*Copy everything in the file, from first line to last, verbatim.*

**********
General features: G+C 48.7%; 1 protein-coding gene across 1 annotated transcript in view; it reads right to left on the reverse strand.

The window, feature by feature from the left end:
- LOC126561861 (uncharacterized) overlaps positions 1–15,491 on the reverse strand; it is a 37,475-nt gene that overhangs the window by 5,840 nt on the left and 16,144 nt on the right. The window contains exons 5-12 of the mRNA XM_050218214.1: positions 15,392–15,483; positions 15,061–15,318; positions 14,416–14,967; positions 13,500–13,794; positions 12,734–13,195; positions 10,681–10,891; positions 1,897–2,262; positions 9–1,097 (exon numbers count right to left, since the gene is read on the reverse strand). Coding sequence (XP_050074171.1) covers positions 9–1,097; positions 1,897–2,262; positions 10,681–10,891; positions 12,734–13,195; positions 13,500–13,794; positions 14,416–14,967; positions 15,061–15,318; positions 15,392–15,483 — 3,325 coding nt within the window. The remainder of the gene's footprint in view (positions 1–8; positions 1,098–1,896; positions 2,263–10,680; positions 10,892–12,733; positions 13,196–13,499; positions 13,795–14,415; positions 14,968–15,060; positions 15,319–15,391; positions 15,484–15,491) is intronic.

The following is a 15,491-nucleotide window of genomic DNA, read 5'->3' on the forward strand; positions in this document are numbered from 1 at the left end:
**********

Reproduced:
General features: G+C 48.7%; 1 protein-coding gene across 1 annotated transcript in view; it reads right to left on the reverse strand.

The window, feature by feature from the left end:
- LOC126561861 (uncharacterized) overlaps positions 1–15,491 on the reverse strand; it is a 37,475-nt gene that overhangs the window by 5,840 nt on the left and 16,144 nt on the right. The window contains exons 5-12 of the mRNA XM_050218214.1: positions 15,392–15,483; positions 15,061–15,318; positions 14,416–14,967; positions 13,500–13,794; positions 12,734–13,195; positions 10,681–10,891; positions 1,897–2,262; positions 9–1,097 (exon numbers count right to left, since the gene is read on the reverse strand). Coding sequence (XP_050074171.1) covers positions 9–1,097; positions 1,897–2,262; positions 10,681–10,891; positions 12,734–13,195; positions 13,500–13,794; positions 14,416–14,967; positions 15,061–15,318; positions 15,392–15,483 — 3,325 coding nt within the window. The remainder of the gene's footprint in view (positions 1–8; positions 1,098–1,896; positions 2,263–10,680; positions 10,892–12,733; positions 13,196–13,499; positions 13,795–14,415; positions 14,968–15,060; positions 15,319–15,391; positions 15,484–15,491) is intronic.

The following is a 15,491-nucleotide window of genomic DNA, read 5'->3' on the forward strand; positions in this document are numbered from 1 at the left end: